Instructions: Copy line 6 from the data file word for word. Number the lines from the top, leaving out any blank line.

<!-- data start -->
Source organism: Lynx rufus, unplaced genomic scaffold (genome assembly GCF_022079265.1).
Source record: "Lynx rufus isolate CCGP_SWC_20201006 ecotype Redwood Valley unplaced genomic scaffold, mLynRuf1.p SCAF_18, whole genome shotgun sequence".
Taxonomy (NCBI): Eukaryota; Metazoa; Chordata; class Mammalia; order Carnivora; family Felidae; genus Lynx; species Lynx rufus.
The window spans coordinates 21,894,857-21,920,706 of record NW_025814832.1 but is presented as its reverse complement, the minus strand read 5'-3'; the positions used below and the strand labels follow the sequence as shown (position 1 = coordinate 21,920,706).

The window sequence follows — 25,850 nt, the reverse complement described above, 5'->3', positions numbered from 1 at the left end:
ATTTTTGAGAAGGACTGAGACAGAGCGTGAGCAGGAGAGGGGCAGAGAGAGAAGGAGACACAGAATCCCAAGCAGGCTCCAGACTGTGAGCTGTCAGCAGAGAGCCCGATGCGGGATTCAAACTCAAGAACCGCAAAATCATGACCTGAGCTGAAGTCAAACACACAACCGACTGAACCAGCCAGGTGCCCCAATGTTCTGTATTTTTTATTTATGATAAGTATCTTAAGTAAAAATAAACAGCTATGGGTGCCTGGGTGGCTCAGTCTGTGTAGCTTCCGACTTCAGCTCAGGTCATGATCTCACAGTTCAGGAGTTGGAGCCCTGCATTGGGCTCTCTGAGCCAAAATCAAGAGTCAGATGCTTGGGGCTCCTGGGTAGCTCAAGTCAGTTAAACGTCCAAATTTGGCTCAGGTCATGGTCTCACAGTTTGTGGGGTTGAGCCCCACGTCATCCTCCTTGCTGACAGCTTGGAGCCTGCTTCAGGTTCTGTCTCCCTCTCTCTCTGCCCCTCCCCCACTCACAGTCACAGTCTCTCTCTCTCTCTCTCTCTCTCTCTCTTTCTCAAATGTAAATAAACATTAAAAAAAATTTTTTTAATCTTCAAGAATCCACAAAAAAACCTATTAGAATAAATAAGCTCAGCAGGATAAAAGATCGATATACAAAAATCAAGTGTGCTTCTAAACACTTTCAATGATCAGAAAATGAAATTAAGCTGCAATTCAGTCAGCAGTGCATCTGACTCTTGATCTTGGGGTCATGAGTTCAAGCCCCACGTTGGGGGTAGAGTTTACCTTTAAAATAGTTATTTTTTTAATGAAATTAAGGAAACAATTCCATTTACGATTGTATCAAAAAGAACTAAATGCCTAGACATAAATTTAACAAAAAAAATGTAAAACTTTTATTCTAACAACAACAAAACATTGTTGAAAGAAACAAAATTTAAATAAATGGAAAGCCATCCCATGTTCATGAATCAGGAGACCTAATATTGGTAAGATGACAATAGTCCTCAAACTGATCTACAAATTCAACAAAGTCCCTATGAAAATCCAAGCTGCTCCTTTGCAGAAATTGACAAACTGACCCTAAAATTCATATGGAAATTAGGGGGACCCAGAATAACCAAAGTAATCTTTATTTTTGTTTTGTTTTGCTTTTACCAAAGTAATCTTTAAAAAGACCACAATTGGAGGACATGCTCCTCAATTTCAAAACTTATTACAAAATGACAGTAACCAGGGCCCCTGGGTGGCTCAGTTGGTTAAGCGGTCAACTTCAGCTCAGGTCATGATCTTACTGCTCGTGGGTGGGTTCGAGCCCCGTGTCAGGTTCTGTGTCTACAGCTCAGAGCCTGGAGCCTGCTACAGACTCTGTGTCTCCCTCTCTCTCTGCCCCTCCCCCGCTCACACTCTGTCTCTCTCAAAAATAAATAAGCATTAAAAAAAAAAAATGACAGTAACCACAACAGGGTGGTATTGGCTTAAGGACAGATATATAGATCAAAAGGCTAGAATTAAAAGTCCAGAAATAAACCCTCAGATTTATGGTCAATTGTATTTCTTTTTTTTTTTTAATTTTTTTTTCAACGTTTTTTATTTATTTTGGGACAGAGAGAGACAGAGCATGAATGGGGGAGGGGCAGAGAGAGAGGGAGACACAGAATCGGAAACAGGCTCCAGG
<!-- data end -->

ATTTTTGAGAAGGACTGAGACAGAGCGTGAGCAGGAGAGGGGCAGAGAGAGAAGGAGACACAGAATCCCAAGCAGGCTCCAGACTGTGAGCTGTCAGCAGAGAGCCCGATGCGGGATTCAAACTCAAGAACCGCAAAATCATGACCTGAGCTGAAGTCAAACACACAACCGACTGAACCAGCCAGGTGCCCCAATGTTCTGTATTTTTTATTTATGATAAGTATCTTAAGTAAAAATAAACAGCTATGGGTGCCTGGGTGGCTCAGTCTGTGTAGCTTCCGACTTCAGCTCAGGTCATGATCTCACAGTTCAGGAGTTGGAGCCCTGCATTGGGCTCTCTGAGCCAAAATCAAGAGTCAGATGCTTGGGGCTCCTGGGTAGCTCAAGTCAGTTAAACGTCCAAATTTGGCTCAGGTCATGGTCTCACAGTTTGTGGGGTTGAGCCCCACGTCATCCTCCTTGCTGACAGCTTGGAGCCTGCTTCAGGTTCTGTCTCCCTCTCTCTCTGCCCCTCCCCCACTCACAGTCACAGTCTCTCTCTCTCTCTCTCTCTCTCTCTCTTTCTCAAATGTAAATAAACATTAAAAAAAATTTTTTTAATCTTCAAGAATCCACAAAAAAACCTATTAGAATAAATAAGCTCAGCAGGATAAAAGATCGATATACAAAAATCAAGTGTGCTTCTAAACACTTTCAATGATCAGAAAATGAAATTAAGCTGCAATTCAGTCAGCAGTGCATCTGACTCTTGATCTTGGGGTCATGAGTTCAAGCCCCACGTTGGGGGTAGAGTTTACCTTTAAAATAGTTATTTTTTTAATGAAATTAAGGAAACAATTCCATTTACGATTGTATCAAAAAGAACTAAATGCCTAGACATAAATTTAACAAAAAAAATGTAAAACTTTTATTCTAACAACAACAAAACATTGTTGAAAGAAACAAAATTTAAATAAATGGAAAGCCATCCCATGTTCATGAATCAGGAGACCTAATATTGGTAAGATGACAATAGTCCTCAAACTGATCTACAAATTCAACAAAGTCCCTATGAAAATCCAAGCTGCTCCTTTGCAGAAATTGACAAACTGACCCTAAAATTCATATGGAAATTAGGGGGACCCAGAATAACCAAAGTAATCTTTATTTTTGTTTTGTTTTGCTTTTACCAAAGTAATCTTTAAAAAGACCACAATTGGAGGACATGCTCCTCAATTTCAAAACTTATTACAAAATGACAGTAACCAGGGCCCCTGGGTGGCTCAGTTGGTTAAGCGGTCAACTTCAGCTCAGGTCATGATCTTACTGCTCGTGGGTGGGTTCGAGCCCCGTGTCAGGTTCTGTGTCTACAGCTCAGAGCCTGGAGCCTGCTACAGACTCTGTGTCTCCCTCTCTCTCTGCCCCTCCCCCGCTCACACTCTGTCTCTCTCAAAAATAAATAAGCATTAAAAAAAAAAAATGACAGTAACCACAACAGGGTGGTATTGGCTTAAGGACAGATATATAGATCAAAAGGCTAGAATTAAAAGTCCAGAAATAAACCCTCAGATTTATGGTCAATTGTATTTCTTTTTTTTTTTTAATTTTTTTTTCAACGTTTTTTATTTATTTTGGGACAGAGAGAGACAGAGCATGAATGGGGGAGGGGCAGAGAGAGAGGGAGACACAGAATCGGAAACAGGCTCCAGG